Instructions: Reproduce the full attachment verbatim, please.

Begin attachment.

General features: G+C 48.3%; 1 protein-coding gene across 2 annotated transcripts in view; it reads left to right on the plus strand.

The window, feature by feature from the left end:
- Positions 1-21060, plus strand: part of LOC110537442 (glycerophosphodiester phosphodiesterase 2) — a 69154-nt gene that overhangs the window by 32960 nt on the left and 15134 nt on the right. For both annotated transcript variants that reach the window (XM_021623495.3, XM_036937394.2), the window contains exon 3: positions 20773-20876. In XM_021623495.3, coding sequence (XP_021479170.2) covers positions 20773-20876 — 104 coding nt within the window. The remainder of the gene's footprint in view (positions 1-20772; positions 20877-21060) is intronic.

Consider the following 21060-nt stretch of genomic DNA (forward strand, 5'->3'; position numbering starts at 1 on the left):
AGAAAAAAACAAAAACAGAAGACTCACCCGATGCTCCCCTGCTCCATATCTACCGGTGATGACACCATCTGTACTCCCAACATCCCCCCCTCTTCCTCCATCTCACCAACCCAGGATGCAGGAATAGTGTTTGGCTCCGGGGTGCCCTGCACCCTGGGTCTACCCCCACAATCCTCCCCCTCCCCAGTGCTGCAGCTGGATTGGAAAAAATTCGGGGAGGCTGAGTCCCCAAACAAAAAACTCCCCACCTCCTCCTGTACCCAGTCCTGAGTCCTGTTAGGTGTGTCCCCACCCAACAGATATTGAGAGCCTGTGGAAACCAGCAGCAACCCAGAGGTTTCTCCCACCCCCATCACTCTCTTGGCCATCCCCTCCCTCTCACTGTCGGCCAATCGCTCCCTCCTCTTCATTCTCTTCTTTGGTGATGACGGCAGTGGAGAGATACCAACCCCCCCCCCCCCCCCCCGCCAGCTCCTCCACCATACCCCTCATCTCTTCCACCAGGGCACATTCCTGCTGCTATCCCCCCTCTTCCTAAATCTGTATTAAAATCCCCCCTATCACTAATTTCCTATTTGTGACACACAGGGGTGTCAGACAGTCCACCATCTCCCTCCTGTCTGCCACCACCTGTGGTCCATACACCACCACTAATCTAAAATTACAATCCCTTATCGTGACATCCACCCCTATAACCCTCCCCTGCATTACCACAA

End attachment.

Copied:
General features: G+C 48.3%; 1 protein-coding gene across 2 annotated transcripts in view; it reads left to right on the plus strand.

The window, feature by feature from the left end:
- Positions 1-21060, plus strand: part of LOC110537442 (glycerophosphodiester phosphodiesterase 2) — a 69154-nt gene that overhangs the window by 32960 nt on the left and 15134 nt on the right. For both annotated transcript variants that reach the window (XM_021623495.3, XM_036937394.2), the window contains exon 3: positions 20773-20876. In XM_021623495.3, coding sequence (XP_021479170.2) covers positions 20773-20876 — 104 coding nt within the window. The remainder of the gene's footprint in view (positions 1-20772; positions 20877-21060) is intronic.

Consider the following 21060-nt stretch of genomic DNA (forward strand, 5'->3'; position numbering starts at 1 on the left):
AGAAAAAAACAAAAACAGAAGACTCACCCGATGCTCCCCTGCTCCATATCTACCGGTGATGACACCATCTGTACTCCCAACATCCCCCCCTCTTCCTCCATCTCACCAACCCAGGATGCAGGAATAGTGTTTGGCTCCGGGGTGCCCTGCACCCTGGGTCTACCCCCACAATCCTCCCCCTCCCCAGTGCTGCAGCTGGATTGGAAAAAATTCGGGGAGGCTGAGTCCCCAAACAAAAAACTCCCCACCTCCTCCTGTACCCAGTCCTGAGTCCTGTTAGGTGTGTCCCCACCCAACAGATATTGAGAGCCTGTGGAAACCAGCAGCAACCCAGAGGTTTCTCCCACCCCCATCACTCTCTTGGCCATCCCCTCCCTCTCACTGTCGGCCAATCGCTCCCTCCTCTTCATTCTCTTCTTTGGTGATGACGGCAGTGGAGAGATACCAACCCCCCCCCCCCCCCCCCGCCAGCTCCTCCACCATACCCCTCATCTCTTCCACCAGGGCACATTCCTGCTGCTATCCCCCCTCTTCCTAAATCTGTATTAAAATCCCCCCTATCACTAATTTCCTATTTGTGACACACAGGGGTGTCAGACAGTCCACCATCTCCCTCCTGTCTGCCACCACCTGTGGTCCATACACCACCACTAATCTAAAATTACAATCCCTTATCGTGACATCCACCCCTATAACCCTCCCCTGCATTACCACAA